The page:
The cultural establishment claims that demanding television programmes draw smaller but more committed audiences. New research suggests that this is wishful thinking. Harold Lind sees no escape from cultural elitismby Harold Lind / July 20, 1996 / Leave a comment
I knew Dennis Potter slightly at university and was never in the slightest doubt that he was a person of extraordinary talent, so great that it could reasonably be described as genius. Thus far, I align myself with our cultural establishment. But we part company in our view of the nature of that genius. The establishment view is that it was manifested in Potter’s social and political thinking, even more in his writing. When I knew him, I regarded Potter’s thinking as typical of the confused soft left, and his writing as producing adequate but not exceptional journalism. His real talents lay in two quite different areas. He always had great charisma, and this was allied to a unique ability to generate self publicity. He worked hard on the former, but the latter appeared to come naturally. He seemed able to pinpoint exactly how to arouse the most widespread controversy about his activities, thus ensuring a recognition far greater than their intrinsic quality deserved.
His battles with Mary Whitehouse about the alleged prurient content of his television plays brought him great publicity-even an audience of hopefuls, waiting, usually in vain, for the sexy bits. His attacks on Rupert Murdoch and John Birt were timed to achieve mass coverage in a mainly sympathetic press. The culmination of this publicity fest came in his final interview with Melvyn Bragg. The most pathetic part was watching poor Melvyn being led around like a bear with a ring in his nose. But by achieving the objective of his final fling-to ensure that his last plays, Karaoke and Cold Lazarus, were transmitted without any editing on two separate television channels-Potter may have over-reached himself. The growing self-indulgence which tarnished all his work through the 1970s and 1980s, as he strove to retain the Mary Whitehouse imprimatur for filth, finally reached a level which even the average television critic found hard to ignore. These plays also suffered from the drawback of not having Potter around to defend them. He could always talk a superb play. It was a pity that he could not write one.
My views of Potter’s writing ability are purely subjective. That is the nature of criticism. I suspect that without the assistance of Potter’s charisma, his work will, before long, disappear without trace, until resurrected some time in the late 21st century by a student of media history (which is what English literature will be called by then), as an example of the peculiar cultural tastes of the early television age. Since I have no aspirations to be a drama critic, it would not worry me greatly if I were proved wrong, and Potter became accepted as a classic 20th century playwright. De gustibus non est disputandum.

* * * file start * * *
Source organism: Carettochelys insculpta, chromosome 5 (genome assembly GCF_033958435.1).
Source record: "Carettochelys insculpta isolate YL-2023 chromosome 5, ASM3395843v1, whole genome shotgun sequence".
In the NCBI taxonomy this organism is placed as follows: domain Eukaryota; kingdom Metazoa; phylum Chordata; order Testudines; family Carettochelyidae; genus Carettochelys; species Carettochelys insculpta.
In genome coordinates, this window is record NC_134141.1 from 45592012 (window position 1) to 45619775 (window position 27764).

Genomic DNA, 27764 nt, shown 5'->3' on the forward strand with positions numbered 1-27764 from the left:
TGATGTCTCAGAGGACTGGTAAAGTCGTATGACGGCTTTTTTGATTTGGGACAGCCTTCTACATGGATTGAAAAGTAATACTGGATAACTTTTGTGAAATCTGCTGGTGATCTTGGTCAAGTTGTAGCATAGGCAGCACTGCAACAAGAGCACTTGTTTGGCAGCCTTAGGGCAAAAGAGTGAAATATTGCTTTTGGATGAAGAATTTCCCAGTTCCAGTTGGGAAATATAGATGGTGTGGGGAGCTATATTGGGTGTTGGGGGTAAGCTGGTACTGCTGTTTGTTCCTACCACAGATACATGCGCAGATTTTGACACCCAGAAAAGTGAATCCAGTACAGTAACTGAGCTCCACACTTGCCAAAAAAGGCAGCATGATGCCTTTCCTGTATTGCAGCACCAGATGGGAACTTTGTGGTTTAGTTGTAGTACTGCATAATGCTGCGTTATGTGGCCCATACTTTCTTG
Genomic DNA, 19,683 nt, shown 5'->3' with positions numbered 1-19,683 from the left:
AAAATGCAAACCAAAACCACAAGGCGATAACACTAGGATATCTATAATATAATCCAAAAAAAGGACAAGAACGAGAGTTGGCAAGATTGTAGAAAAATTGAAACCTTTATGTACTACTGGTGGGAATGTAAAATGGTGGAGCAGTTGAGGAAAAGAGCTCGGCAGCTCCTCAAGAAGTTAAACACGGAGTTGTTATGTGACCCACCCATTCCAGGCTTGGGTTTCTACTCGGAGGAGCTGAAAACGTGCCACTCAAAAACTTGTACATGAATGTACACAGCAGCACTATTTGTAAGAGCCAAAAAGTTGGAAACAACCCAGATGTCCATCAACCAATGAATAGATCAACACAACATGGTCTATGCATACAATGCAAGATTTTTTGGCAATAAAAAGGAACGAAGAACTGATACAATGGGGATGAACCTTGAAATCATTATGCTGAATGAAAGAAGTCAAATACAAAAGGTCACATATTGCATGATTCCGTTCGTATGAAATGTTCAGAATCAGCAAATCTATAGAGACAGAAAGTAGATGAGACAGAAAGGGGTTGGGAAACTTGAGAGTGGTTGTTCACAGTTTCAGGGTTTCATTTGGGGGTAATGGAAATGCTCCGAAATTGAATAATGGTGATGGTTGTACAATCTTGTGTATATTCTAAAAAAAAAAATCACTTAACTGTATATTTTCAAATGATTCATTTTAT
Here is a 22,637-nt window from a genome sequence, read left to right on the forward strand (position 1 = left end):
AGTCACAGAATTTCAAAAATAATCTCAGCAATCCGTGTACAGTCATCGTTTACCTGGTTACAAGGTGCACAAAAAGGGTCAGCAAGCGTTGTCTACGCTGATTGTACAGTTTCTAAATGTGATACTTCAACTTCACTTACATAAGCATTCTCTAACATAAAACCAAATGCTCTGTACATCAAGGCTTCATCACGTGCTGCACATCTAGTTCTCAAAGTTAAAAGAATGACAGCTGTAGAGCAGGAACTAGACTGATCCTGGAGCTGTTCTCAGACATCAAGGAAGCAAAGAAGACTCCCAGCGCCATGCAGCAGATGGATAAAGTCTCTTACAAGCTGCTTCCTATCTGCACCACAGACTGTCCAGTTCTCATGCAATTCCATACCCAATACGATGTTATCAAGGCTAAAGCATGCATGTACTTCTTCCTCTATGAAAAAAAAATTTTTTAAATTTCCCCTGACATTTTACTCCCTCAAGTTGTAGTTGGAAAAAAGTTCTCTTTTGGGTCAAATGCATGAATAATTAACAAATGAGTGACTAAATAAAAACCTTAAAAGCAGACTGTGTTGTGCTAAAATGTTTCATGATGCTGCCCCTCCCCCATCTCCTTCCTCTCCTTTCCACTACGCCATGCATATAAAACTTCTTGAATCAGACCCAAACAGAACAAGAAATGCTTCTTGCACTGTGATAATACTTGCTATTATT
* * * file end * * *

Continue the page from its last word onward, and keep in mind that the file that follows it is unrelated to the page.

But there is a far more serious issue connected with Potter’s writing-which goes to the heart of a debate about the nature of our culture. By a happy chance, Potter is both a protagonist in the argument and the provider of damning evidence against the side he supported.
If there was one strand which ran consistently through Potter’s thinking, it was the need to provide serious culture for the working class. This idea was propagated enthusiastically in the late 1950s and early 1960s, but what exactly does it mean?
Television achieved mass popularity only after the launch of ITV in the mid-1950s. Before then, under the auspices of the Reithian BBC, both programmes and viewers had been overwhelmingly middle class. Ordinary people flocked to watch the much less demanding programmes shown on ITV. This trend worried those who believed in a working class culture different (although not very) from the BBC model, but certainly bearing no resemblance to the down-market ITV programmes.
The leading writers in this area were Richard Hoggart (The Uses of Literacy) and Raymond Williams (Culture and Society). Their argument was that the working class was being seduced-probably deliberately-by ITV programmes which were aimed at the lowest common denominator, providing material which people did not like very much, and which were watched as a line of least resistance. These could be contrasted with the cultural programmes (of which the plays of Dennis Potter subsequently became shining examples) which ordinary people would greatly appreciate if they could be induced to watch.
This thinking started on the left, and became a central strand of new left philosophy. Before long, it was also adopted by pillars of the broadcasting establishment within the BBC and what was then the ITA. By the end of the 1960s, the cultural elitism associated with Lord Reith was out of fashion; the common man was in. But this required both the BBC governors and the ITA to find another justification for insisting on broadcasting unpopular and usually expensive cultural programmes-a course of action to which they were (and still are) committed.
Because the leftist cultural critics had produced their theories of the lowest common denominator to escape from cultural elitism, it should not be surprising that this line of argument found a resonance among people on different parts of the political spectrum who faced the same problem.